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Thursday, July 18, 2019

Topsy and Tuptim Read Part 2 Chapter 1 of the Instrumentum Laboris and Plan to Send Pope Francis a Chicken Little Hat.

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The library meeting room has nothing scheduled so Topsy and Tuptim spread out and make themselves comfortable at the conference table. Tuptim disappears and comes back with two steaming cups of coffee.

Tuptim: I volunteer here so I have coffee privileges. The gal who does the coffee actually buys a good brand of Columbian dark roast. You'll like it.

Topsy: (smiling) Even if I do ruin it with cream?

Tuptim: (shrugs, sits, and turns to Part II of the document.) I had to shake my head when I looked at the Table of Contents for Part 2 and saw how long it is -- NINE CHAPTERS! That's more than twice as long as Part 1. And then there's Part 3. This thing isn't a sprint; it's a marathon!


Topsy: Yeah....I was pretty bummed. It's not exactly riveting reading. And all this eco-hysteria gets boring.

Tuptim: Hmm....I guess the "cry of the earth" yells louder than the "voice of the Amazon" people. Not too surprising considering all the focus this pope puts on the environment and the horrors of global warming and climate change. He names anti-life people to the pontifical council for life. He honors abortionists. He gives millions of dollars to a scandal-ridden dermatology hospital. Good grief, he embraces all the leftwing propaganda as if it's church doctrine.

Pope Francis getting in the mood for the synod.
Topsy: (With a scathing look...) Seriously, Tuptim? If he treated it like Church doctrine he'd be accusing the climate change fanatics of being "rigid" in their beliefs instead of jumping on their bandwagon screaming, (shaking her arms), "The sky is falling!"

Tuptim: (Brightening...) Hey, we should send the pope a Chicken Little hat. He never seems to mind putting on sombreros and other crazy head gear. I can crochet a chicken little hat for him.

Topsy: (Laughing...) Great idea! Let's do it. I can make miter for the chicken to wear.

Tuptim: As a matter of fact I was just looking at animal hats on a crochet site. Thought I might make some for grandchildren.  (Pulls it up and shows it to Topsy.) What do you think? I'll just have to make it bigger.

Topsy: Perfect. And I'll make the miter. Think he'll call us on the phone to say thank you? They say he calls ordinary folks all the time.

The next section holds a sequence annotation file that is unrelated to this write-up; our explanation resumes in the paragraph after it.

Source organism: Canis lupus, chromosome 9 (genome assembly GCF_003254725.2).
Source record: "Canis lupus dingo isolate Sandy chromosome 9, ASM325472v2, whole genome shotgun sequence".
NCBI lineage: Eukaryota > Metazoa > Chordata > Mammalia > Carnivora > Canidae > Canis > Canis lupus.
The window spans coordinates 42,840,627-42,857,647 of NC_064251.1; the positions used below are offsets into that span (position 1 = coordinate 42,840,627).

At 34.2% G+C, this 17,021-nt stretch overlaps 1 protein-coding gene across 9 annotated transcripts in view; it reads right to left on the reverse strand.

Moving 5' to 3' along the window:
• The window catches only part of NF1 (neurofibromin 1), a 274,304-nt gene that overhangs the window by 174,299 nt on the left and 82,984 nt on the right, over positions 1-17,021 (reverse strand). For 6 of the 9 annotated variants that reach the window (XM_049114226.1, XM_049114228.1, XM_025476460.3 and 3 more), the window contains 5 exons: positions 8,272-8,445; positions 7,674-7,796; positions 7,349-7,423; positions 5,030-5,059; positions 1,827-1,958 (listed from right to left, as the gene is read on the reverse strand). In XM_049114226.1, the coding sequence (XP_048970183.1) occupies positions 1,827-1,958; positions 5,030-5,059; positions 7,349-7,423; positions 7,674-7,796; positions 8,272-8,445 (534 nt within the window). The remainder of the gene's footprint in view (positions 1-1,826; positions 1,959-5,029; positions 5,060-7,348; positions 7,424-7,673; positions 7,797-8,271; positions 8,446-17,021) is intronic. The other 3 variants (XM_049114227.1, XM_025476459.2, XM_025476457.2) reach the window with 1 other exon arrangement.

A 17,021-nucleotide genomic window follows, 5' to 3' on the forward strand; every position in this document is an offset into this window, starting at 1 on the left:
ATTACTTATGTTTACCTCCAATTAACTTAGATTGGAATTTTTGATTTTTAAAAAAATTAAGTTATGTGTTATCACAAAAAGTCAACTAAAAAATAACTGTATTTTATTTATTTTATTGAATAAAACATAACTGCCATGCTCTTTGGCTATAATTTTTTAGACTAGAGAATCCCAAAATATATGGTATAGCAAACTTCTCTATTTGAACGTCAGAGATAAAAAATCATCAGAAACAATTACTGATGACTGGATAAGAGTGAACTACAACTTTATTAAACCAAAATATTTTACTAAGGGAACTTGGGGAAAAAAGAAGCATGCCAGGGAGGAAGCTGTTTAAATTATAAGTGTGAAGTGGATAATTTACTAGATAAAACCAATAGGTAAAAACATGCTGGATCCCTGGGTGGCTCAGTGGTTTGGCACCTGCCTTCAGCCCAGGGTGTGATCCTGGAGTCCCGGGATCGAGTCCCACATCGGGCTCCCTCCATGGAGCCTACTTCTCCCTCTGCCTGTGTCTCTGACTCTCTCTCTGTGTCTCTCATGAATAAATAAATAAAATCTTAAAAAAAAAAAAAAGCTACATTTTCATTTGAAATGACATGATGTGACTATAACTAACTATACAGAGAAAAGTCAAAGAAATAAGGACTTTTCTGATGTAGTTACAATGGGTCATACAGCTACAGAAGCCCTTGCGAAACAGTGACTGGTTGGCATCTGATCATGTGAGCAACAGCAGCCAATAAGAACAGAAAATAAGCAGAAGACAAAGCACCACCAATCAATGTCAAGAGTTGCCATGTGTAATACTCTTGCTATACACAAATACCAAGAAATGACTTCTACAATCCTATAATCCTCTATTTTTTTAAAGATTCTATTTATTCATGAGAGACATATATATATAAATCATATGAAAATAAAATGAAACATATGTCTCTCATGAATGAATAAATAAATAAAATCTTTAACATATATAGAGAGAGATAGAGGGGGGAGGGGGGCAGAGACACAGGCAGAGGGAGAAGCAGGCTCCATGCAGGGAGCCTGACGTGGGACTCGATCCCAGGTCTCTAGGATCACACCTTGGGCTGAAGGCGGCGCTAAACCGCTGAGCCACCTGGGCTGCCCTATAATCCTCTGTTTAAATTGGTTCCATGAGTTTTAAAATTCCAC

Tuptim: I doubt if rigid believers like us who happen to like the Traditional Latin Mass are likely to get a personal phone call. But who knows? (Laughing) One guy he phoned thought it was a prank call and hung up on him.

Topsy: (pointing to the document) Shall we get to it? (Sighs...) At the rate we're going the synod will be over before we finish reading this 45,000 word monstrosity. I found a website that lists the word count of the books in the Bible. This document is longer than every single one of them, including the longest, Jeremiah, which is only 33,002. It's more than twice as long as any of the gospels. In fact, it's more than four times longer than the Gospel of Mark!

Tuptim: Well, after all, if you bury people in words, especially words that are undefined and confusing, they aren't likely to read the document. Their eyes will glaze over and they'll start babbling. Makes me think of Obamacare -- you know, pass the bill so you can find out what's in it.

Topsy: Speaking of which -- we need to stop stalling and get down to it. As I was reading, I wondered how much of the document is true. The Vatican doesn't have any expertise in environmental science or geology or weather. And South America is so immersed in liberation theology it makes me wonder whether you can trust anything about the local politics. Obviously, there are greedy and dishonest people who make money and power their gods. But that includes all people, including the indigenous people. We are all in the same boat with fallen human natures. We certainly saw injustice against the native Americans, so I don't dispute the likely reality of evil against the Amazonians, but what's true in the document, what's exaggeration, and what's just plain wrong?